The growing epidemic of sports-related concussions hits as hard among young athletes as those playing sports professionally, according to a South Carolina-based study.
The rates of concussion symptoms among patients at hospitals and emergency departments in South Carolina more than doubled from 1998 through 2011, according to a study by Medical University of South Carolina researchers. And the highest rates, by far, were among ages 12-18.
The PBS Frontline documentary “League of Denial: The NFL’s Concussion Crisis” this week shed new light on the depth of the problem of traumatic brain injuries in professional football.
The MUSC study, published last month in the Annals of Epidemiology, probably doesn’t include many people playing sports for a living. The researchers used a treasure trove of data available because state legislators in the 1990s allocated $1 million to set up a system to record data from hospitals and emergency rooms on head and spinal injuries, said Anbesaw Selassie, an associate professor of epidemiology at MUSC and one of the authors of the study.
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The system has collected data on 16,642 sports-related head injuries, which is just a portion of the total such injuries in the state because many athletes who are examined by family physicians or get no professional care at all aren’t included in the statistics.
The study found the rate of concussion in the state increased from 19.7 for every 100,000 people in 1998 to 45.6 in 2011. The increase is extraordinary and has been consistent, though some of the change could be from increased awareness and better reporting by physicians, researchers said.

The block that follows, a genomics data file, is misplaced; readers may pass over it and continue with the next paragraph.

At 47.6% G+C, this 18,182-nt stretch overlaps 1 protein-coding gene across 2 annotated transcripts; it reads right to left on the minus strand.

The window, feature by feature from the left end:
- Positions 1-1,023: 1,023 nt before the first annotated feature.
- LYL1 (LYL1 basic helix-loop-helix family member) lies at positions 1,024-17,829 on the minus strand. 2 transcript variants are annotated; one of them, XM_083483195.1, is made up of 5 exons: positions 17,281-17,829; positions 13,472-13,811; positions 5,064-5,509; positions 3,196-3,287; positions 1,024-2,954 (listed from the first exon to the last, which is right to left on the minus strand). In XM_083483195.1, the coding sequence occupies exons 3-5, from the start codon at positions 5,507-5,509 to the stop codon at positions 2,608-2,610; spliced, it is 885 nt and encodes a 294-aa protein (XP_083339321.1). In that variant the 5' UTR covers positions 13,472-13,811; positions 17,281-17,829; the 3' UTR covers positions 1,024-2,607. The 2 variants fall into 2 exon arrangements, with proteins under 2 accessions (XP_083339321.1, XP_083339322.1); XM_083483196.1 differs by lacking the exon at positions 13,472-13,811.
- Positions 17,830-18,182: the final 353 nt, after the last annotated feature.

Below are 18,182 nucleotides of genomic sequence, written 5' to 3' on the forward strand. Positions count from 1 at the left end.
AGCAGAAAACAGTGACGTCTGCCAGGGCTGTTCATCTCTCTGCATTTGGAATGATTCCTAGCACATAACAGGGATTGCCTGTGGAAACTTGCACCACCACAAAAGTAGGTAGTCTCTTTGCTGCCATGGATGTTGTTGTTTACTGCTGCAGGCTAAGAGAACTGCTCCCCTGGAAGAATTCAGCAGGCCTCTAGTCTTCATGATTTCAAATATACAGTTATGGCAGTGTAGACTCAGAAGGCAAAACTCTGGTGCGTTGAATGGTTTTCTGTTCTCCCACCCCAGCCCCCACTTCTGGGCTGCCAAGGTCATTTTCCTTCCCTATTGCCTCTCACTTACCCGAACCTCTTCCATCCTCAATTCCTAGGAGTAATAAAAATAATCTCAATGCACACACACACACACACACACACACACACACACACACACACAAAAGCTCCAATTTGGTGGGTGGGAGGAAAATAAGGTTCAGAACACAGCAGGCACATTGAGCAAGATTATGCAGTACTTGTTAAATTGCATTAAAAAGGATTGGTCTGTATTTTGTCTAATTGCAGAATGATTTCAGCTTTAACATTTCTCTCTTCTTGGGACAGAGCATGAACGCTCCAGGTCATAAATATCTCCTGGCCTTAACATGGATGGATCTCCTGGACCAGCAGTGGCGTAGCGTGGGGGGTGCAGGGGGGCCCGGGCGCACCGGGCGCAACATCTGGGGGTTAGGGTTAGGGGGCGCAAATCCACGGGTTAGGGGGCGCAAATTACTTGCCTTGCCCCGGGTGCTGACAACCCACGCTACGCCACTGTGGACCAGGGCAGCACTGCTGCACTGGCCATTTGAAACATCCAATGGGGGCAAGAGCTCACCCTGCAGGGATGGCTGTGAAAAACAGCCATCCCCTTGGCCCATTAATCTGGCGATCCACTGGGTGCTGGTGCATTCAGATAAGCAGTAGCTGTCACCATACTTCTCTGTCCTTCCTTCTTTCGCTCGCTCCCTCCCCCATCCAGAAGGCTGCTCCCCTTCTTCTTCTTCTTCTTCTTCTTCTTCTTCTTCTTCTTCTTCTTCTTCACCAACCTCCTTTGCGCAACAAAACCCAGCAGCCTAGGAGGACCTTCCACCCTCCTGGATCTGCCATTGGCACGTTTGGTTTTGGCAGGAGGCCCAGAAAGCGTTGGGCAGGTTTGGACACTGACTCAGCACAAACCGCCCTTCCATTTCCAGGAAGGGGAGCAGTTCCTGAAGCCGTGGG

“When I was in high school, I played soccer and I thought I just got dinged a couple of times,” said Dr. Jonathan Edwards, a neurologist and another of the MUSC researchers. “Those probably were concussions.”
Most schools in the state in recent years have installed concussion protocols to remove concussed players from practice or competition. The state legislature passed a law this year codifying concussion evaluation and treatment by high schools.
The focus on high schools is important. The MUSC study found the rate of sports-related concussion was 120.6 per 100,000 for ages 12-18. The rate dropped to 61 for ages 6-11 and 39.9 for ages 19-24.
About 38 percent of the total concussions in the study resulted from football collisions. Falls, usually related to skating or skateboarding, caused about 20 percent. Off-road vehicle accidents accounted for 16 percent.